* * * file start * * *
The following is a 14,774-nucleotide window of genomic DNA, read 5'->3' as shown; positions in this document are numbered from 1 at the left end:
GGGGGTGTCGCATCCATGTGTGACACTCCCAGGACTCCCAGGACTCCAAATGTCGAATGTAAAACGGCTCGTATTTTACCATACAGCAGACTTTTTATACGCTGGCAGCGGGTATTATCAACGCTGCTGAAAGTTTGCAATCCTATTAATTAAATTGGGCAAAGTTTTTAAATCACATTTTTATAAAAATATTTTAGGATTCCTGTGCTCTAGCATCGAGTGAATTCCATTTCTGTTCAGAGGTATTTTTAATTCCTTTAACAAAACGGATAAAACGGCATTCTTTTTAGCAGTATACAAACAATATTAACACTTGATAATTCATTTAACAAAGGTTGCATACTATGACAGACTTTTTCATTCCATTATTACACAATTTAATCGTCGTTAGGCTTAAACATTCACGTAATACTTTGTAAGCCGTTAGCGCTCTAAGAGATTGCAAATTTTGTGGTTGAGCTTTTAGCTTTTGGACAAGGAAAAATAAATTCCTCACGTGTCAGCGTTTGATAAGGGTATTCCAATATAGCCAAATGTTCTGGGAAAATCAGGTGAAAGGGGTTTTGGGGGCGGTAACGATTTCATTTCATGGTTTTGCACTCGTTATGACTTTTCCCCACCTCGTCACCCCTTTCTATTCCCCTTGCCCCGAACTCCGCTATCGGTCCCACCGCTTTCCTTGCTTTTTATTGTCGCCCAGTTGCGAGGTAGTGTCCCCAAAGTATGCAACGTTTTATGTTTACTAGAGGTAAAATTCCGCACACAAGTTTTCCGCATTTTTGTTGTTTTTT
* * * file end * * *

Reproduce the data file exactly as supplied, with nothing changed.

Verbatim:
The following is a 14,774-nucleotide window of genomic DNA, read 5'->3' as shown; positions in this document are numbered from 1 at the left end:
GGGGGTGTCGCATCCATGTGTGACACTCCCAGGACTCCCAGGACTCCAAATGTCGAATGTAAAACGGCTCGTATTTTACCATACAGCAGACTTTTTATACGCTGGCAGCGGGTATTATCAACGCTGCTGAAAGTTTGCAATCCTATTAATTAAATTGGGCAAAGTTTTTAAATCACATTTTTATAAAAATATTTTAGGATTCCTGTGCTCTAGCATCGAGTGAATTCCATTTCTGTTCAGAGGTATTTTTAATTCCTTTAACAAAACGGATAAAACGGCATTCTTTTTAGCAGTATACAAACAATATTAACACTTGATAATTCATTTAACAAAGGTTGCATACTATGACAGACTTTTTCATTCCATTATTACACAATTTAATCGTCGTTAGGCTTAAACATTCACGTAATACTTTGTAAGCCGTTAGCGCTCTAAGAGATTGCAAATTTTGTGGTTGAGCTTTTAGCTTTTGGACAAGGAAAAATAAATTCCTCACGTGTCAGCGTTTGATAAGGGTATTCCAATATAGCCAAATGTTCTGGGAAAATCAGGTGAAAGGGGTTTTGGGGGCGGTAACGATTTCATTTCATGGTTTTGCACTCGTTATGACTTTTCCCCACCTCGTCACCCCTTTCTATTCCCCTTGCCCCGAACTCCGCTATCGGTCCCACCGCTTTCCTTGCTTTTTATTGTCGCCCAGTTGCGAGGTAGTGTCCCCAAAGTATGCAACGTTTTATGTTTACTAGAGGTAAAATTCCGCACACAAGTTTTCCGCATTTTTGTTGTTTTTT